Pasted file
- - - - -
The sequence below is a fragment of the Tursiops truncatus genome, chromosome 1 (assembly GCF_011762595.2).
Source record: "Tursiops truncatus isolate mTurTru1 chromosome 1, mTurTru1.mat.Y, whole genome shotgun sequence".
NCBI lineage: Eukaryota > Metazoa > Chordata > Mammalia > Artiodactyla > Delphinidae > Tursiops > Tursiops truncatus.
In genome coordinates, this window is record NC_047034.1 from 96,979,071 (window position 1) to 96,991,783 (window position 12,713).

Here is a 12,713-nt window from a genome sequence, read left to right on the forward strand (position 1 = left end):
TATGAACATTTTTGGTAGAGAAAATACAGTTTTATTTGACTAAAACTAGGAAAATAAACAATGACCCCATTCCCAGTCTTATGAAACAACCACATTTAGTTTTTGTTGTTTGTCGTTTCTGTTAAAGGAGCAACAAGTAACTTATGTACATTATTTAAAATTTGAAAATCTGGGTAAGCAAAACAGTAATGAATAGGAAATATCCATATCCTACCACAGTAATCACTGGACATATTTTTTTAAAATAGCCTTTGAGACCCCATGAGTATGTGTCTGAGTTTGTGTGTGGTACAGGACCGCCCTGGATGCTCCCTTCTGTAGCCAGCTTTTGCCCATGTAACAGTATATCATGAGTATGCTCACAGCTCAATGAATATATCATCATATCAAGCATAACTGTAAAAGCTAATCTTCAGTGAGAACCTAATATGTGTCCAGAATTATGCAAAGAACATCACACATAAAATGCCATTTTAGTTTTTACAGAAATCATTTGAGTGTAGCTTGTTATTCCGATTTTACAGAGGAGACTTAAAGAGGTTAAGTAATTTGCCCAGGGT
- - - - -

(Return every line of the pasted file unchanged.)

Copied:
The sequence below is a fragment of the Tursiops truncatus genome, chromosome 1 (assembly GCF_011762595.2).
Source record: "Tursiops truncatus isolate mTurTru1 chromosome 1, mTurTru1.mat.Y, whole genome shotgun sequence".
NCBI lineage: Eukaryota > Metazoa > Chordata > Mammalia > Artiodactyla > Delphinidae > Tursiops > Tursiops truncatus.
In genome coordinates, this window is record NC_047034.1 from 96,979,071 (window position 1) to 96,991,783 (window position 12,713).

Here is a 12,713-nt window from a genome sequence, read left to right on the forward strand (position 1 = left end):
TATGAACATTTTTGGTAGAGAAAATACAGTTTTATTTGACTAAAACTAGGAAAATAAACAATGACCCCATTCCCAGTCTTATGAAACAACCACATTTAGTTTTTGTTGTTTGTCGTTTCTGTTAAAGGAGCAACAAGTAACTTATGTACATTATTTAAAATTTGAAAATCTGGGTAAGCAAAACAGTAATGAATAGGAAATATCCATATCCTACCACAGTAATCACTGGACATATTTTTTTAAAATAGCCTTTGAGACCCCATGAGTATGTGTCTGAGTTTGTGTGTGGTACAGGACCGCCCTGGATGCTCCCTTCTGTAGCCAGCTTTTGCCCATGTAACAGTATATCATGAGTATGCTCACAGCTCAATGAATATATCATCATATCAAGCATAACTGTAAAAGCTAATCTTCAGTGAGAACCTAATATGTGTCCAGAATTATGCAAAGAACATCACACATAAAATGCCATTTTAGTTTTTACAGAAATCATTTGAGTGTAGCTTGTTATTCCGATTTTACAGAGGAGACTTAAAGAGGTTAAGTAATTTGCCCAGGGT